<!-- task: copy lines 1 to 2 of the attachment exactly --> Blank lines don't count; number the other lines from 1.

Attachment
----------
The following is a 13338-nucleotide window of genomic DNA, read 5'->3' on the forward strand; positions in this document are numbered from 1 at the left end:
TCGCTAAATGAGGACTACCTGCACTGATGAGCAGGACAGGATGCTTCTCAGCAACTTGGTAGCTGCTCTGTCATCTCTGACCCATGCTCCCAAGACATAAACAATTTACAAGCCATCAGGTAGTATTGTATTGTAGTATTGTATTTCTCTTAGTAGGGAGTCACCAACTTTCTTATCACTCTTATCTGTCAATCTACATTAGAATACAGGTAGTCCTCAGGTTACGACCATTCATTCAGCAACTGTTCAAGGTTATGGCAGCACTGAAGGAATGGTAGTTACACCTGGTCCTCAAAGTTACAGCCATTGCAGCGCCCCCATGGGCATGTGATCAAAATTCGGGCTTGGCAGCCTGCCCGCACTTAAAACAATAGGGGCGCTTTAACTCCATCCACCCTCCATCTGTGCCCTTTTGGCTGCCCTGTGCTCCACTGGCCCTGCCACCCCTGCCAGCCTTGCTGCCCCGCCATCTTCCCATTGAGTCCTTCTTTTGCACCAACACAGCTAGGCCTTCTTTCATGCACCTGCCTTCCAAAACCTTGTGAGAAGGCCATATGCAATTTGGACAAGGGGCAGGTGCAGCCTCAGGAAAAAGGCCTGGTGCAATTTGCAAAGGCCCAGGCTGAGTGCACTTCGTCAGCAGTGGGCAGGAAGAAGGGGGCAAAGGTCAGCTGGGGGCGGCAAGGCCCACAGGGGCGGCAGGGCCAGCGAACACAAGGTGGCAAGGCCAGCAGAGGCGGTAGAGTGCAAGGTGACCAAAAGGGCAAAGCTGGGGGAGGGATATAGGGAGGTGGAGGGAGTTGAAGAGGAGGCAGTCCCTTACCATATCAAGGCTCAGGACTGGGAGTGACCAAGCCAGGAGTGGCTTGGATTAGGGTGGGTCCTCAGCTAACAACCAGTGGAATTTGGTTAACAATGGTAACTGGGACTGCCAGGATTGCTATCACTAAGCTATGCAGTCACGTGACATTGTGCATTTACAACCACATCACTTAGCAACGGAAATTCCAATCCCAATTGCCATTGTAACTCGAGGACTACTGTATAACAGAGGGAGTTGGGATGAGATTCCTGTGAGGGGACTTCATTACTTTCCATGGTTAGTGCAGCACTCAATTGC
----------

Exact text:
The following is a 13338-nucleotide window of genomic DNA, read 5'->3' on the forward strand; positions in this document are numbered from 1 at the left end:
TCGCTAAATGAGGACTACCTGCACTGATGAGCAGGACAGGATGCTTCTCAGCAACTTGGTAGCTGCTCTGTCATCTCTGACCCATGCTCCCAAGACATAAACAATTTACAAGCCATCAGGTAGTATTGTATTGTAGTATTGTATTTCTCTTAGTAGGGAGTCACCAACTTTCTTATCACTCTTATCTGTCAATCTACATTAGAATACAGGTAGTCCTCAGGTTACGACCATTCATTCAGCAACTGTTCAAGGTTATGGCAGCACTGAAGGAATGGTAGTTACACCTGGTCCTCAAAGTTACAGCCATTGCAGCGCCCCCATGGGCATGTGATCAAAATTCGGGCTTGGCAGCCTGCCCGCACTTAAAACAATAGGGGCGCTTTAACTCCATCCACCCTCCATCTGTGCCCTTTTGGCTGCCCTGTGCTCCACTGGCCCTGCCACCCCTGCCAGCCTTGCTGCCCCGCCATCTTCCCATTGAGTCCTTCTTTTGCACCAACACAGCTAGGCCTTCTTTCATGCACCTGCCTTCCAAAACCTTGTGAGAAGGCCATATGCAATTTGGACAAGGGGCAGGTGCAGCCTCAGGAAAAAGGCCTGGTGCAATTTGCAAAGGCCCAGGCTGAGTGCACTTCGTCAGCAGTGGGCAGGAAGAAGGGGGCAAAGGTCAGCTGGGGGCGGCAAGGCCCACAGGGGCGGCAGGGCCAGCGAACACAAGGTGGCAAGGCCAGCAGAGGCGGTAGAGTGCAAGGTGACCAAAAGGGCAAAGCTGGGGGAGGGATATAGGGAGGTGGAGGGAGTTGAAGAGGAGGCAGTCCCTTACCATATCAAGGCTCAGGACTGGGAGTGACCAAGCCAGGAGTGGCTTGGATTAGGGTGGGTCCTCAGCTAACAACCAGTGGAATTTGGTTAACAATGGTAACTGGGACTGCCAGGATTGCTATCACTAAGCTATGCAGTCACGTGACATTGTGCATTTACAACCACATCACTTAGCAACGGAAATTCCAATCCCAATTGCCATTGTAACTCGAGGACTACTGTATAACAGAGGGAGTTGGGATGAGATTCCTGTGAGGGGACTTCATTACTTTCCATGGTTAGTGCAGCACTCAATTGC